Autodesk Manufacturing Tech Day, recently held at the manufacturing headquarters in Lake Oswego, Ore., introduced version 2011 of the company's many software products for manufacturing. As someone said, the event felt like you were on the receiving end of an information fire hose. (Not a bad thing. In fact, it was an efficient way to supply a lot of information face-to-face and quickly.) The theme of the show: "3D is not enough." What is needed instead of just doing 3D, says the company, is to use a "digital prototyping" approach. Basically, a digital prototype contains all the information needed to manufacture a product and includes elements from industrial design, engineering, analysis, visualization, and technical documentation. Here are some examples of the 2011 software:
One new product: Alias Sketch. It works inside of AutoCAD, and also runs stand-alone. Sketch has the normal paint and marker tools, but it also lets users make lines from these bitmap tools into vectors and add additional pull-points to curves to further modify lines and curves. You thus have a surface modeler inside of AutoCAD. Users can also place a gradient on a sketch; "warp" the sketch, and the gradient fills in the newly curved areas. One version of Alias Design (a more advanced version of Sketch) works inside of Inventor, allowing surface modeling in Inventor. This feature targets the creation of consumer products.
A specialized program for automotive design, Alias Automotive, supports G3 continuity (the tangency angle and the rate of change are the same). Users can pull on a G3 surface, and it maintains this level of continuity. Automotive has tools that let designers follow new regulations that require certain areas of the front hood of cars be optimized for shape so if the car should hit a pedestrian, he will sustain minimal injury. This is called optimizing the "pedestrian impact line."
Another big theme was that of interoperability among the apps. So most if not all of the Autodesk products talk to each other, even the programs for electrical or building design. At the heart of the digital prototype is Inventor, which can, say, import an Alias design for a cell phone and place the mechanical components inside the shell after turning it into part of the 3D model. Inventor features direct-manipulation modeling. There are no dialog boxes, just context-sensitive tools.
New to Inventor 2011: Designers now work with models that look realistic. This feature does not depend on a rendering engine, so users get great looking images quickly. Users can even make design decisions based on reflectivity because they can see the affect of shadows and light on models. Also, there is now a unified Autodesk materials library, so materials appear the same in all apps and models look the same in the different products. Inventor also solves geometries real-time, which means it is no longer necessary to execute a build of the model.
According to company reps, Autodesk acquired iLogic about a year ago. It now works inside of Inventor, letting users build rules-based designs. For instance, it lets you do things that normally would have required accessing the API such as putting a time stamp on designs.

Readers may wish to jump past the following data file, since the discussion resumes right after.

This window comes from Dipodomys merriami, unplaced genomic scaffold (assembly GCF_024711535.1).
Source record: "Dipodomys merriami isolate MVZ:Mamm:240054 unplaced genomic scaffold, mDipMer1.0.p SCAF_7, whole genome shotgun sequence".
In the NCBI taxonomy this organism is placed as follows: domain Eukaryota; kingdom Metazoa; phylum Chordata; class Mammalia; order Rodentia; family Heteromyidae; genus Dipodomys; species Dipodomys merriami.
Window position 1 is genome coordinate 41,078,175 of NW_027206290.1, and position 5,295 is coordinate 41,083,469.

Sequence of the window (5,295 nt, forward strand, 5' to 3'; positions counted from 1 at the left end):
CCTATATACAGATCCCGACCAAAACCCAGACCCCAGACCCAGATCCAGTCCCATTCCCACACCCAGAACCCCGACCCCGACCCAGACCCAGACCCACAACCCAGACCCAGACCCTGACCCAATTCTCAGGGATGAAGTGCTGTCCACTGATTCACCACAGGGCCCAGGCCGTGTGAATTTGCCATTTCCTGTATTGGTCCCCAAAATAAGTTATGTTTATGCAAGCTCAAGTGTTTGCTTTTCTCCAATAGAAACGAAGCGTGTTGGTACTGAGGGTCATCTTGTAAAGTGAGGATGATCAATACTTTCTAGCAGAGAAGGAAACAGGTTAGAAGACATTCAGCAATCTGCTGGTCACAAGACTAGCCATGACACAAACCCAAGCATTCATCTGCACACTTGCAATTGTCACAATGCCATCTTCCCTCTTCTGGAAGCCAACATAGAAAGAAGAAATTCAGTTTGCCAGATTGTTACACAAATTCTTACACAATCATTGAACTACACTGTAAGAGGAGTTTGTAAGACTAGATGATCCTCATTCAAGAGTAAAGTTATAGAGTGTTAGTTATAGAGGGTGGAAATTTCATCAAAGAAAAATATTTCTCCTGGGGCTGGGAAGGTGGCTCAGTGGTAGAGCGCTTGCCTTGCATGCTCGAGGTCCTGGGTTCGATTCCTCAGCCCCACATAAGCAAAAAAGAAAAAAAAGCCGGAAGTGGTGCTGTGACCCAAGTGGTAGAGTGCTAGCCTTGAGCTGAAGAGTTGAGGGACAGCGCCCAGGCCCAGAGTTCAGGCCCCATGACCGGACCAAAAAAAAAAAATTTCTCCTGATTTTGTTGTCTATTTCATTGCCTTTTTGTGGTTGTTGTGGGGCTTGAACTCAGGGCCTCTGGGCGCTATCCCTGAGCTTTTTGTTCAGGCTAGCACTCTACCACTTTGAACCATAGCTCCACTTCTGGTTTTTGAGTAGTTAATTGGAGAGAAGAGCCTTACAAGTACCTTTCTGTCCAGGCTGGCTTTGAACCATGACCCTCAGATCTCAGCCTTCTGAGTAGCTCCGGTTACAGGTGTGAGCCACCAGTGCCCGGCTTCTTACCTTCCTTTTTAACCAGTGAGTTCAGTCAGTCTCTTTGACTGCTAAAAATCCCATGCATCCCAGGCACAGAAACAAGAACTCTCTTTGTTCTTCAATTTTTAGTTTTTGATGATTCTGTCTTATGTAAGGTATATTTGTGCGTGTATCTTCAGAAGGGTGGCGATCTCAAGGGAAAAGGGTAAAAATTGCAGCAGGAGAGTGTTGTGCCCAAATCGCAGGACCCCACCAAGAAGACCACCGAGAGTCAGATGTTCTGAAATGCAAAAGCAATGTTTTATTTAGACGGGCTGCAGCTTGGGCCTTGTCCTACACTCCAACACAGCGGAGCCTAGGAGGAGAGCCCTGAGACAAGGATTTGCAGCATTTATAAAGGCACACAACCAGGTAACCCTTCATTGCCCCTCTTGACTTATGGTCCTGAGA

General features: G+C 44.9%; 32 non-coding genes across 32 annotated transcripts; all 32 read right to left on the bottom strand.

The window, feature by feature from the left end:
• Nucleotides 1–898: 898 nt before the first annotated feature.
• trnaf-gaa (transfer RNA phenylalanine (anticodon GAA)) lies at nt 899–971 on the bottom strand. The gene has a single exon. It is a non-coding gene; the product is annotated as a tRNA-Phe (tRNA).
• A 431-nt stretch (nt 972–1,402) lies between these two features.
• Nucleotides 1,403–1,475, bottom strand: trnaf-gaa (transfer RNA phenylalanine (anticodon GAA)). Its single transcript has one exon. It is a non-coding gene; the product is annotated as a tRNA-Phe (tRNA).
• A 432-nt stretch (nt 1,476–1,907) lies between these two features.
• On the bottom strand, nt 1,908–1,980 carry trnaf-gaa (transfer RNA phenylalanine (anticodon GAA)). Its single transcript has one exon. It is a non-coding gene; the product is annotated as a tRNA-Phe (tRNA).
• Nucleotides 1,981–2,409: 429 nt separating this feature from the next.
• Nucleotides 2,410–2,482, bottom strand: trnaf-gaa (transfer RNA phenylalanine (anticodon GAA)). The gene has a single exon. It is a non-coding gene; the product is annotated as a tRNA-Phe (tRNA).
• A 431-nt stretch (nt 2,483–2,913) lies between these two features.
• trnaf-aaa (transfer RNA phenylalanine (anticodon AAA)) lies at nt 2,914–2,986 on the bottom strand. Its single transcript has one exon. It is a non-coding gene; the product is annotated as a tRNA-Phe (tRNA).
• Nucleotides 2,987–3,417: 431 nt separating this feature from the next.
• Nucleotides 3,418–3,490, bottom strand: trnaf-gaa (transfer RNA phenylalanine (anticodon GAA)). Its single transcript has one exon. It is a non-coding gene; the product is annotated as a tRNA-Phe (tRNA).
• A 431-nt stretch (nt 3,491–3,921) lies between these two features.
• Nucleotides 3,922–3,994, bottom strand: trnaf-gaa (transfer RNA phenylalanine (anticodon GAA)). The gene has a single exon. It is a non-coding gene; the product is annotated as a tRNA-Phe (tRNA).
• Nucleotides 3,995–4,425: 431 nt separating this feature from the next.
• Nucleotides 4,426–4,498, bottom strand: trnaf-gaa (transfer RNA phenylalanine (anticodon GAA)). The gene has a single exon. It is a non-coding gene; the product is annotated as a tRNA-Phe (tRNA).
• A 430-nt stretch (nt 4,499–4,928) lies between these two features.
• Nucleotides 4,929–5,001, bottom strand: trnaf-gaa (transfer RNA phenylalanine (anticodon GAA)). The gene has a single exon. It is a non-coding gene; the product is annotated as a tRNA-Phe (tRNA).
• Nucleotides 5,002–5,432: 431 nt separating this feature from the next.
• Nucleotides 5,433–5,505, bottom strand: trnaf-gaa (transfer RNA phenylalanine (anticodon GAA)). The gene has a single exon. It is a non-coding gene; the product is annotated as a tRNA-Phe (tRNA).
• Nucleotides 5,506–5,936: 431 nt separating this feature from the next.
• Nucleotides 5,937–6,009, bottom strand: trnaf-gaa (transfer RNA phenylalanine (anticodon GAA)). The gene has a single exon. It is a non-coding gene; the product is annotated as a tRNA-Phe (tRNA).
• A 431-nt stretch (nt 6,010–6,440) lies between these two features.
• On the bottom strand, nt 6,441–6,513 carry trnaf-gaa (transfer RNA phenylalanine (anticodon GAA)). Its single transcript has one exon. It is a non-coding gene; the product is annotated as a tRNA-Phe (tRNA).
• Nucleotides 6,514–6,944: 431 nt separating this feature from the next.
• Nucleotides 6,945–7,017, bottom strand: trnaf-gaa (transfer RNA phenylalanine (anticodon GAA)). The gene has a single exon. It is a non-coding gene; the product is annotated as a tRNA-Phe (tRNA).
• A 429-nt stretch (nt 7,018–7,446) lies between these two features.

Data management is not often thought of as "sexy," but Vault Workgroup, which runs inside of Inventor, makes it much easier to see what stage of development parts are in. For example, it represents data about a part in a pie chart color-coded by "released," "work-in-progress," and similar. These colors are reflected in a 3D model of the part next to the pie-chart. This makes is easy to look at an assembly and see how near to completion it in fact is. Vault also supports models from SolidWorks and Pro/E, although not in as robust a form as the native files, as well as Microsoft Office apps. Vault combines Microsoft SQL Server and Autodesk proprietary database technology. Vault Workgroup can handle a few to thousands of engineers and thus supports a "follow the sun" design approach needed by firms with globally distributed workgroups.
The famous old workhorse AutoCAD comes in several additional flavors including AutoCAD Electrical and AutoCAD Mechanical. The latter two include purpose-built tools for electrical and mechanical engineers. These programs along with controller design features in electrical allows the building of mechatronic designs -- those that include electrical, engineering, and software engineering. Again, these programs are interoperable, so the electrical and the mechanical engineer can work in parallel, making sure the design is sound.
A question that may be of interest: What is the difference between an explicit surface and a NURBS surface? A NURBS surface is defined and manipulated by a grid of UVs (degrees and vertices). On the other hand, an explicit surface is a loft -- you directly manipulate a spline in the loft to change the surface.
Also previewed: some of the analysis software. The static stress analysis tools in Inventor have been made "easier," says the developer. Thus, it is ridding analysis of the so-called techy stuff. For example, users don't have to create a mesh -- the software creates one under the hood that the user never sees. This made many of us nervous. How can an everyday designer be confident that his analysis is valid when the method is seemingly dumbed down to a black box?